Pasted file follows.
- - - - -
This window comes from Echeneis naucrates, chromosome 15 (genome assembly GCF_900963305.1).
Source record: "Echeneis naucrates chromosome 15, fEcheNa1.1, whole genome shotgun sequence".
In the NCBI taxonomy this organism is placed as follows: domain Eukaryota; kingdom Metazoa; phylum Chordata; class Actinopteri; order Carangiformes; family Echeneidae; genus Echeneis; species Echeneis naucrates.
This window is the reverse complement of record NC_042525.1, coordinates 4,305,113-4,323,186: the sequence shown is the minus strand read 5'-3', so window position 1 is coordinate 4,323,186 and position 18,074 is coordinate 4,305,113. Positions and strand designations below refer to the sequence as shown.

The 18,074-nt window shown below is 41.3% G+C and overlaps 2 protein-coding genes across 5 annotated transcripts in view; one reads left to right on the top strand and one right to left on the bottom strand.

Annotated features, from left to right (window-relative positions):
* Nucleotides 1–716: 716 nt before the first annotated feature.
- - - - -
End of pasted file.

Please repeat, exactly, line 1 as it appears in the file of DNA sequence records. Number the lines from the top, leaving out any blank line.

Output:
This window comes from Echeneis naucrates, chromosome 15 (genome assembly GCF_900963305.1).